Years ago, Deborah found that a small area of cabruca diluted amidst the mature forest was very rich in animal species, which did not distinguish the limits between the plantations and the forest. In 2002, by means of a study published in February in Biodiversity Conservation, she attested to an opposite situation: wide areas of cabrucas dominating a landscape with little forest are poor in animal diversity. “It is only if they are used properly” she concludes, “that the cabrucas can act to preserve biodiversity.”
Edvaldo Sampaio estimates that 1,500 farmers and researchers have visited his plantations since August last year. Little by little, his bold measures are conquering other lands. “I am applying these techniques on my farm and it’s working” comments Paulo Gonçalves, who farms 350 hectares of cacao in Linhares, Espírito Santo. There are also those who say that these remedies only apply to certain conditions of soil and climate, added to a perfect density and overshadowing of the trees. Or that, for requiring intensive care with the tree and with the soil, they can be expensive – something tragic for the owners, the majority in debt or in litigation with the banks, because of loans that they took to implant the previous ways out, which did not work. Edvaldo warrants that every he does is economical, although the costs are still uncertain.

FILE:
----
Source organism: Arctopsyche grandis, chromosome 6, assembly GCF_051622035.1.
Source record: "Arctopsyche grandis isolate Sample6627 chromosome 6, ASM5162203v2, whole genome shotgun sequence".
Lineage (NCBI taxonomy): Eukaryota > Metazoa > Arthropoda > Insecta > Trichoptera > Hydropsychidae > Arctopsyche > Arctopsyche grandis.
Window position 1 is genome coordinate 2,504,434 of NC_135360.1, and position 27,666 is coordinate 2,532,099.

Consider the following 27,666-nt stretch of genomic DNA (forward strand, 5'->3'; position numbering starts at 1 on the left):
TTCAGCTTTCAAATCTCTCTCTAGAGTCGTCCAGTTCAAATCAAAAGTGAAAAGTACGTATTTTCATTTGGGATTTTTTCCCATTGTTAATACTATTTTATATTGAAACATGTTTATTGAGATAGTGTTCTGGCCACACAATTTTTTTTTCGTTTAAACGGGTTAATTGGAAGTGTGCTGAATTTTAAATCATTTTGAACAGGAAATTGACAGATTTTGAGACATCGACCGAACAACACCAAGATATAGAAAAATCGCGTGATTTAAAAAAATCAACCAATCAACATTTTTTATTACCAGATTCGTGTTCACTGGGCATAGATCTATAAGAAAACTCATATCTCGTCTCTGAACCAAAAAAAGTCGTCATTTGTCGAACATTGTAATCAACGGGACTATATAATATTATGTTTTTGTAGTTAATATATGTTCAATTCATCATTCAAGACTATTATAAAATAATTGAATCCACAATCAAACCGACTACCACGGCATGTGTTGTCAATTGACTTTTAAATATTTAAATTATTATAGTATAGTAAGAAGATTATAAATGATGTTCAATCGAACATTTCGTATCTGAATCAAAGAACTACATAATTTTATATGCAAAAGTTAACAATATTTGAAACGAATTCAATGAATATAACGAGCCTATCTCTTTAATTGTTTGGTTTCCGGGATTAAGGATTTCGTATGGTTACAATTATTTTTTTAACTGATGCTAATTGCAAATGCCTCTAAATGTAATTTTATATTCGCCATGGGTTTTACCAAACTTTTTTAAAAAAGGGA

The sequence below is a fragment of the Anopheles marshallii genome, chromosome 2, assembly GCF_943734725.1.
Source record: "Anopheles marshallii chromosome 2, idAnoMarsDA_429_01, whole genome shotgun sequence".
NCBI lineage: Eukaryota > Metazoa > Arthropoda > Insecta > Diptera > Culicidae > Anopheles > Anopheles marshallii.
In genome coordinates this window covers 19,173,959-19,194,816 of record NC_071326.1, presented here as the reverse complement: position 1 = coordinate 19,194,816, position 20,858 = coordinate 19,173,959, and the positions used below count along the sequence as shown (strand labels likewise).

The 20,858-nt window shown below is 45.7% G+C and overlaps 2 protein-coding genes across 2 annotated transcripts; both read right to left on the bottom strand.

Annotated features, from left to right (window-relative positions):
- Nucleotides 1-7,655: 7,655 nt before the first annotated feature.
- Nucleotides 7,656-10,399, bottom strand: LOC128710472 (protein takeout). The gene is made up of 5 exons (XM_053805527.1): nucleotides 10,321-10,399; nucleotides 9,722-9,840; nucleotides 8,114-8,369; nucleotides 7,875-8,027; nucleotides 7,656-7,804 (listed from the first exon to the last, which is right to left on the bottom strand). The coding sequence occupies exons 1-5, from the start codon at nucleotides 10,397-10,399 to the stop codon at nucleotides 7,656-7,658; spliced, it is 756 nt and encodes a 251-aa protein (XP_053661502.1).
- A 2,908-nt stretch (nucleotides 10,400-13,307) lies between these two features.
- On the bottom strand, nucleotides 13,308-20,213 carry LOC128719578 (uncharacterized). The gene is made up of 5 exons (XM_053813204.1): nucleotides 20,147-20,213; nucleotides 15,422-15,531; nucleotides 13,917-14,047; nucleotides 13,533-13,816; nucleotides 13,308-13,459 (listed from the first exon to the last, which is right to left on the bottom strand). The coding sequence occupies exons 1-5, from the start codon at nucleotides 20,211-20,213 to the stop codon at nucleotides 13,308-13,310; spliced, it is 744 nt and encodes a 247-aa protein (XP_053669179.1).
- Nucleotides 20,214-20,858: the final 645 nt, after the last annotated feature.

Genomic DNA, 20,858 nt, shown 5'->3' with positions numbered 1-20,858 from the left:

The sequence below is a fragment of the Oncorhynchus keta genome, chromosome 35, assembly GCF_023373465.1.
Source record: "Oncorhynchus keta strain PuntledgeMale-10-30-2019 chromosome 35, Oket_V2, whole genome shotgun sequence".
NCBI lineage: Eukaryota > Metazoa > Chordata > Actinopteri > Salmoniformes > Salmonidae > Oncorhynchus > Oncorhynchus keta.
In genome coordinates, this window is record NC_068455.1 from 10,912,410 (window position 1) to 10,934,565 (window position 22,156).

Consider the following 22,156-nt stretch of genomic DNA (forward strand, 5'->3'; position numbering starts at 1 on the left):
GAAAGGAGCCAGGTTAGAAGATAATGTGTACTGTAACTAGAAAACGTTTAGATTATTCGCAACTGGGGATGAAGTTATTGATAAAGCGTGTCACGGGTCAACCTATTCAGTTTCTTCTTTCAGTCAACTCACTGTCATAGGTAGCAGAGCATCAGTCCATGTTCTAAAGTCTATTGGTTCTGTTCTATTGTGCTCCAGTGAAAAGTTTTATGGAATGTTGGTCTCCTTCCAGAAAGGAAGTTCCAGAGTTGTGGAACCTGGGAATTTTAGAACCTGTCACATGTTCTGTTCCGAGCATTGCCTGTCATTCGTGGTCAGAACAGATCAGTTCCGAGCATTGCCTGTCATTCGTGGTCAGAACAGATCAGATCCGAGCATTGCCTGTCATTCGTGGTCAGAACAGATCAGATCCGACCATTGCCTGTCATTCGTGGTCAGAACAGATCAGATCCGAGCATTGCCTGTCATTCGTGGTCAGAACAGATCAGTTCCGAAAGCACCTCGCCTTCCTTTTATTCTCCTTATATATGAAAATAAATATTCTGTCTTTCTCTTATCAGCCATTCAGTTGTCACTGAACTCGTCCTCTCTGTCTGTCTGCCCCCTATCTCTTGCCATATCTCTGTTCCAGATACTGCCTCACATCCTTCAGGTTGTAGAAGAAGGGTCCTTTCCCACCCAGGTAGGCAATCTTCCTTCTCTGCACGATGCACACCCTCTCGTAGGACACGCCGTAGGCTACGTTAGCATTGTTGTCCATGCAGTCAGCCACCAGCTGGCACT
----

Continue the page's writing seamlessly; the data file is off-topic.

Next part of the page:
Nobody has probably been more impetuous than he in testing so many artifices at the same time, but other producers have also created their own recipes for fertilizing and planting and are slowly replacing the trees by clones that are more productive and disease-resistant. Perhaps in this case each one’s discoveries may not be able to be spread, because the resistance of the same varieties of clones varies from one farm to another, probably because of the soil or microclimate, according to an experiment coordinated by Karina Gramacho at Ceplac. She gathered samples of seven types of clones from the farms themselves and infected them with a dose of spores three times larger than that normally used in the experiments. In one extreme case, the resistance of one and the same clone, the EET 392, varied from 20% to 100%, while another, the Scavina6, showed a resistance below 30%, but almost the same for all those selected. Karina verified: “We are dealing with a fungus with an exceptional capacity for adaptation.”Republish